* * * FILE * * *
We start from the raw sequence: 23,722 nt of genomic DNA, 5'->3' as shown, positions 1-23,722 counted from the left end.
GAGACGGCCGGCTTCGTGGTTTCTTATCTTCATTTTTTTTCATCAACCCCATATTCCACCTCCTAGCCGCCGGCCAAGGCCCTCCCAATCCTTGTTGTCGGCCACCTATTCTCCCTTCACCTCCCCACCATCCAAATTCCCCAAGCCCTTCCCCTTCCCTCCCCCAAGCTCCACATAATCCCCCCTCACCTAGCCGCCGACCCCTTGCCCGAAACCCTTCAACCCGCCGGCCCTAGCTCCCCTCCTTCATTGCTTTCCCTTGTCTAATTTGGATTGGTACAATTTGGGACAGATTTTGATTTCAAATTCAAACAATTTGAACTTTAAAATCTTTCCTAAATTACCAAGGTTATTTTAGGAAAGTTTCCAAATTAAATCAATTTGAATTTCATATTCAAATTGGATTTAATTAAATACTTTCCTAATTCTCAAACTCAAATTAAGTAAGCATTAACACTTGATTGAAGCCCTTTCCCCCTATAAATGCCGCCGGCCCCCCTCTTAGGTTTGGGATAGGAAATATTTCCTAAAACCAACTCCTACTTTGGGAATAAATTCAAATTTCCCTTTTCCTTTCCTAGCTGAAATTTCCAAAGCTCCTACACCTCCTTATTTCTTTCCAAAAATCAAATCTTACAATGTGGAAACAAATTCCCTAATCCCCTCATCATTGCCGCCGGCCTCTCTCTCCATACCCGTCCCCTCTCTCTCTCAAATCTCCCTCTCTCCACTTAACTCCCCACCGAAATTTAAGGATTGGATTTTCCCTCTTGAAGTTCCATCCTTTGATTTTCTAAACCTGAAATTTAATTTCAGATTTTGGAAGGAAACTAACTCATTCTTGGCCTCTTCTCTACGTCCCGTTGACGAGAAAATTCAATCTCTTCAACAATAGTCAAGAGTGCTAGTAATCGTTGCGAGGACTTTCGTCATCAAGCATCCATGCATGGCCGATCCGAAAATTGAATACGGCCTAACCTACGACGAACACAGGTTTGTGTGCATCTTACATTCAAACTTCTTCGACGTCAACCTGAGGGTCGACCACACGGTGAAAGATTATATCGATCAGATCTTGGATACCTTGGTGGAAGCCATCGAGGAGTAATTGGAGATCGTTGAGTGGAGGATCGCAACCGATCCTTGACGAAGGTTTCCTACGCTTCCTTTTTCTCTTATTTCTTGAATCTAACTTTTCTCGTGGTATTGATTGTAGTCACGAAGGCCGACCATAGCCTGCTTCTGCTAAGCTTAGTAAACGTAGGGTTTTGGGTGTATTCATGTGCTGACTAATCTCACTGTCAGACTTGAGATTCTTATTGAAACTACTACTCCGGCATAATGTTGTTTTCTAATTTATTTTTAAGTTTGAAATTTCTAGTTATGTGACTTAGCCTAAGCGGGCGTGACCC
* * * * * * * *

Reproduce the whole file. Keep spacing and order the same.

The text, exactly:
We start from the raw sequence: 23,722 nt of genomic DNA, 5'->3' as shown, positions 1-23,722 counted from the left end.
GAGACGGCCGGCTTCGTGGTTTCTTATCTTCATTTTTTTTCATCAACCCCATATTCCACCTCCTAGCCGCCGGCCAAGGCCCTCCCAATCCTTGTTGTCGGCCACCTATTCTCCCTTCACCTCCCCACCATCCAAATTCCCCAAGCCCTTCCCCTTCCCTCCCCCAAGCTCCACATAATCCCCCCTCACCTAGCCGCCGACCCCTTGCCCGAAACCCTTCAACCCGCCGGCCCTAGCTCCCCTCCTTCATTGCTTTCCCTTGTCTAATTTGGATTGGTACAATTTGGGACAGATTTTGATTTCAAATTCAAACAATTTGAACTTTAAAATCTTTCCTAAATTACCAAGGTTATTTTAGGAAAGTTTCCAAATTAAATCAATTTGAATTTCATATTCAAATTGGATTTAATTAAATACTTTCCTAATTCTCAAACTCAAATTAAGTAAGCATTAACACTTGATTGAAGCCCTTTCCCCCTATAAATGCCGCCGGCCCCCCTCTTAGGTTTGGGATAGGAAATATTTCCTAAAACCAACTCCTACTTTGGGAATAAATTCAAATTTCCCTTTTCCTTTCCTAGCTGAAATTTCCAAAGCTCCTACACCTCCTTATTTCTTTCCAAAAATCAAATCTTACAATGTGGAAACAAATTCCCTAATCCCCTCATCATTGCCGCCGGCCTCTCTCTCCATACCCGTCCCCTCTCTCTCTCAAATCTCCCTCTCTCCACTTAACTCCCCACCGAAATTTAAGGATTGGATTTTCCCTCTTGAAGTTCCATCCTTTGATTTTCTAAACCTGAAATTTAATTTCAGATTTTGGAAGGAAACTAACTCATTCTTGGCCTCTTCTCTACGTCCCGTTGACGAGAAAATTCAATCTCTTCAACAATAGTCAAGAGTGCTAGTAATCGTTGCGAGGACTTTCGTCATCAAGCATCCATGCATGGCCGATCCGAAAATTGAATACGGCCTAACCTACGACGAACACAGGTTTGTGTGCATCTTACATTCAAACTTCTTCGACGTCAACCTGAGGGTCGACCACACGGTGAAAGATTATATCGATCAGATCTTGGATACCTTGGTGGAAGCCATCGAGGAGTAATTGGAGATCGTTGAGTGGAGGATCGCAACCGATCCTTGACGAAGGTTTCCTACGCTTCCTTTTTCTCTTATTTCTTGAATCTAACTTTTCTCGTGGTATTGATTGTAGTCACGAAGGCCGACCATAGCCTGCTTCTGCTAAGCTTAGTAAACGTAGGGTTTTGGGTGTATTCATGTGCTGACTAATCTCACTGTCAGACTTGAGATTCTTATTGAAACTACTACTCCGGCATAATGTTGTTTTCTAATTTATTTTTAAGTTTGAAATTTCTAGTTATGTGACTTAGCCTAAGCGGGCGTGACCC